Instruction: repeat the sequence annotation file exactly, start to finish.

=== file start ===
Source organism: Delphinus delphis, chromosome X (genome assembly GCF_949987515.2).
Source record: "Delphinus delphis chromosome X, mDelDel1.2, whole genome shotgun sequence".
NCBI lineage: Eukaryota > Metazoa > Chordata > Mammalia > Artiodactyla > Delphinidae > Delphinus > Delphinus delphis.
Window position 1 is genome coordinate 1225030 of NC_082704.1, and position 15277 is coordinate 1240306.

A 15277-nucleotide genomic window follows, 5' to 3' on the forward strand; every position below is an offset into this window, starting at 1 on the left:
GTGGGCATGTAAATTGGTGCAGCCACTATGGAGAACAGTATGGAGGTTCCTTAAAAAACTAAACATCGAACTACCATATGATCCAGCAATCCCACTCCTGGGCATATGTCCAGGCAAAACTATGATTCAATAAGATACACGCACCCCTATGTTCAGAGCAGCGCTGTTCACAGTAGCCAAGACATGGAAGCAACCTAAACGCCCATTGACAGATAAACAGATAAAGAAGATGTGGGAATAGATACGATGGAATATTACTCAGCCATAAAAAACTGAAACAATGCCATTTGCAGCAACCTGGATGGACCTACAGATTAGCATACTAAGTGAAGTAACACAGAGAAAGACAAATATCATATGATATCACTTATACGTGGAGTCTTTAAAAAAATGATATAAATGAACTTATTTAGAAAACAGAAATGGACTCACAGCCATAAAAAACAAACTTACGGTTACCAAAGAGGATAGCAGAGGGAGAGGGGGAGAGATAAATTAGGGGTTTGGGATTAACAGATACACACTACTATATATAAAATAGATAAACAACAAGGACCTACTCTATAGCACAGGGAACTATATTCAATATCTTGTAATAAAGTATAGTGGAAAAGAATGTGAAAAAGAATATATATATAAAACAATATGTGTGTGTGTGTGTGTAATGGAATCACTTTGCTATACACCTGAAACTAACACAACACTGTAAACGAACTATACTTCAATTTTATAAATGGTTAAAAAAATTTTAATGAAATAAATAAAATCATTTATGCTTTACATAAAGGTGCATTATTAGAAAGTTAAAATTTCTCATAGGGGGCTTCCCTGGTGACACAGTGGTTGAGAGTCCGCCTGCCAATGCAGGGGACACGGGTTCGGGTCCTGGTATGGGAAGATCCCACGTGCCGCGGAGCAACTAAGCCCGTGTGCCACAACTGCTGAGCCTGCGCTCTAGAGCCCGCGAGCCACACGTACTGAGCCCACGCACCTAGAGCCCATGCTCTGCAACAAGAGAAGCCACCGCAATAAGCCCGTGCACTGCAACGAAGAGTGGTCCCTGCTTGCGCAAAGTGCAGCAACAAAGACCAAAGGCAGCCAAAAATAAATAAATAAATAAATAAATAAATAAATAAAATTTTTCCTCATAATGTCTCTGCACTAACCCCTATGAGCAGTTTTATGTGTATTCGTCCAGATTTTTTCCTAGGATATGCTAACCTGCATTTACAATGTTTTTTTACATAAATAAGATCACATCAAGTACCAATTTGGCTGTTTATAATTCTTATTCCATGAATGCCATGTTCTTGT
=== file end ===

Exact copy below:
Source organism: Delphinus delphis, chromosome X (genome assembly GCF_949987515.2).
Source record: "Delphinus delphis chromosome X, mDelDel1.2, whole genome shotgun sequence".
NCBI lineage: Eukaryota > Metazoa > Chordata > Mammalia > Artiodactyla > Delphinidae > Delphinus > Delphinus delphis.
Window position 1 is genome coordinate 1225030 of NC_082704.1, and position 15277 is coordinate 1240306.

A 15277-nucleotide genomic window follows, 5' to 3' on the forward strand; every position below is an offset into this window, starting at 1 on the left:
GTGGGCATGTAAATTGGTGCAGCCACTATGGAGAACAGTATGGAGGTTCCTTAAAAAACTAAACATCGAACTACCATATGATCCAGCAATCCCACTCCTGGGCATATGTCCAGGCAAAACTATGATTCAATAAGATACACGCACCCCTATGTTCAGAGCAGCGCTGTTCACAGTAGCCAAGACATGGAAGCAACCTAAACGCCCATTGACAGATAAACAGATAAAGAAGATGTGGGAATAGATACGATGGAATATTACTCAGCCATAAAAAACTGAAACAATGCCATTTGCAGCAACCTGGATGGACCTACAGATTAGCATACTAAGTGAAGTAACACAGAGAAAGACAAATATCATATGATATCACTTATACGTGGAGTCTTTAAAAAAATGATATAAATGAACTTATTTAGAAAACAGAAATGGACTCACAGCCATAAAAAACAAACTTACGGTTACCAAAGAGGATAGCAGAGGGAGAGGGGGAGAGATAAATTAGGGGTTTGGGATTAACAGATACACACTACTATATATAAAATAGATAAACAACAAGGACCTACTCTATAGCACAGGGAACTATATTCAATATCTTGTAATAAAGTATAGTGGAAAAGAATGTGAAAAAGAATATATATATAAAACAATATGTGTGTGTGTGTGTGTAATGGAATCACTTTGCTATACACCTGAAACTAACACAACACTGTAAACGAACTATACTTCAATTTTATAAATGGTTAAAAAAATTTTAATGAAATAAATAAAATCATTTATGCTTTACATAAAGGTGCATTATTAGAAAGTTAAAATTTCTCATAGGGGGCTTCCCTGGTGACACAGTGGTTGAGAGTCCGCCTGCCAATGCAGGGGACACGGGTTCGGGTCCTGGTATGGGAAGATCCCACGTGCCGCGGAGCAACTAAGCCCGTGTGCCACAACTGCTGAGCCTGCGCTCTAGAGCCCGCGAGCCACACGTACTGAGCCCACGCACCTAGAGCCCATGCTCTGCAACAAGAGAAGCCACCGCAATAAGCCCGTGCACTGCAACGAAGAGTGGTCCCTGCTTGCGCAAAGTGCAGCAACAAAGACCAAAGGCAGCCAAAAATAAATAAATAAATAAATAAATAAATAAATAAAATTTTTCCTCATAATGTCTCTGCACTAACCCCTATGAGCAGTTTTATGTGTATTCGTCCAGATTTTTTCCTAGGATATGCTAACCTGCATTTACAATGTTTTTTTACATAAATAAGATCACATCAAGTACCAATTTGGCTGTTTATAATTCTTATTCCATGAATGCCATGTTCTTGT